A few days ago, I mentioned my competitive concern about the progress being made in China in its program to build new nuclear power plants. Unlike the US, which has stimulated banks and consumption to try to jump start its economy, China is taking the opportunity of a lull in consumer demand to build infrastructure projects that will enable future productivity. Nuclear power plants are a growing part of that investment. Just a couple of years ago, the projection was that China would add 40 GW of nuclear electric power capacity over the next twenty years – last week the number rose to 130 GW of capacity.
According to a recent interview of Steve Kidd, director of the World Nuclear Association, he believes that China has all of the necessary tools to do the job. They have a welcoming group of local populations who want the economic benefits that they have seen from coastal nuclear power plants, they have plenty of cash, they have plenty of hard workers and they have good schools that produce hundreds of thousands of engineers every year. (I threw that last one in myself; Steve’s comment was that he did not expect too much difficulty in recruiting skilled labor.)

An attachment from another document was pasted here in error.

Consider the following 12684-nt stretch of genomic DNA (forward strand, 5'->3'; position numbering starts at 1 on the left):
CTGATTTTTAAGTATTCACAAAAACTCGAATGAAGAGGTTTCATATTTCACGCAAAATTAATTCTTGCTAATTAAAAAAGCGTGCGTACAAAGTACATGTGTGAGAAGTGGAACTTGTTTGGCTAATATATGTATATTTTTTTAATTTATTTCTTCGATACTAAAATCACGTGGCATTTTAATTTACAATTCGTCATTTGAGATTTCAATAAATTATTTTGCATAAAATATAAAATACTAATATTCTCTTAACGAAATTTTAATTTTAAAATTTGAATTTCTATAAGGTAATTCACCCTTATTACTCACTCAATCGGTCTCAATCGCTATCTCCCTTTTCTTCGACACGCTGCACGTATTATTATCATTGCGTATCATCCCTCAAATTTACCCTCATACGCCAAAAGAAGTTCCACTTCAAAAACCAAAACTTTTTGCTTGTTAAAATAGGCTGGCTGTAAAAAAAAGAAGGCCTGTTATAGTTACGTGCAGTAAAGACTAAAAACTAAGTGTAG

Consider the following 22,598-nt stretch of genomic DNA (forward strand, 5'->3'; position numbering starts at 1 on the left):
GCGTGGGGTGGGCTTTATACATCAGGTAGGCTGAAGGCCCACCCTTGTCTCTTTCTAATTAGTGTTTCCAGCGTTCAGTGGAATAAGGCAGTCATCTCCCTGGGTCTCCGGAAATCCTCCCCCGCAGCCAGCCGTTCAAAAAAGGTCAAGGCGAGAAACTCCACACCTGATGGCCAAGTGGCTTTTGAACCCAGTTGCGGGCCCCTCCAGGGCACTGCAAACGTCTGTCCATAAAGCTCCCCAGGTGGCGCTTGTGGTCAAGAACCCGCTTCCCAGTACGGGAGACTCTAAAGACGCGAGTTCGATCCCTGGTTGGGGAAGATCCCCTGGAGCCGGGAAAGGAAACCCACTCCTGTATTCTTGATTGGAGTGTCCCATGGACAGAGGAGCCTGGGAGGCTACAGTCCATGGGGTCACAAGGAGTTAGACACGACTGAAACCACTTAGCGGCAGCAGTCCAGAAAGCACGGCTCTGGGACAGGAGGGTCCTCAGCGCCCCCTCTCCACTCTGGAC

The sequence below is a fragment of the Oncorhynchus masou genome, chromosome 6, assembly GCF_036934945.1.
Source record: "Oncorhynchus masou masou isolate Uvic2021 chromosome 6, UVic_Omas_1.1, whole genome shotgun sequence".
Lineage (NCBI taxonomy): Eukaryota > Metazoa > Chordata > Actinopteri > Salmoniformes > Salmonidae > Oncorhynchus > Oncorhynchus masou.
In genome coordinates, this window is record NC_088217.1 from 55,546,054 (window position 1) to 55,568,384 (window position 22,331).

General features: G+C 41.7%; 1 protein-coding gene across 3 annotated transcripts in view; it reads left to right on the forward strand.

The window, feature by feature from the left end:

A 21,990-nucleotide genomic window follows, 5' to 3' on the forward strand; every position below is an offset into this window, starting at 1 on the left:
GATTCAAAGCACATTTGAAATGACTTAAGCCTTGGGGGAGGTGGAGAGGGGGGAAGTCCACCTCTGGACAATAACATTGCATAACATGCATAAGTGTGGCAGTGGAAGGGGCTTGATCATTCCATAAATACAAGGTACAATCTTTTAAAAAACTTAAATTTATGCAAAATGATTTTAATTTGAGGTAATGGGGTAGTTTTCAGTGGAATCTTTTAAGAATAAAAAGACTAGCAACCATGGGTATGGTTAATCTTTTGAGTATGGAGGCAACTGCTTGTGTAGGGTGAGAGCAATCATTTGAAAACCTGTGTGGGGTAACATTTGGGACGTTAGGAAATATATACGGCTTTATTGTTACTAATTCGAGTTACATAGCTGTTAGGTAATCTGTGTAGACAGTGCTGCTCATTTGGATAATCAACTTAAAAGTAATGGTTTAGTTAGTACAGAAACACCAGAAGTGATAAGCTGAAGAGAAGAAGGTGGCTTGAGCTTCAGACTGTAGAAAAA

I am not pointing to Chinese progress as something that should be slowed – moving that large and productive country away from coal will be beneficial to all of us. However, it is something that should inspire competitive juices here in America and perhaps in other productive societies where there are still people who recognize that consumerism without productivity is a death spiral.
If China has a lot of low cost nuclear plants and a rail system that is no longer burdened with moving massive quantities of coal from inland mines, what will its productive capacity mean to the rest of the manufacturing world?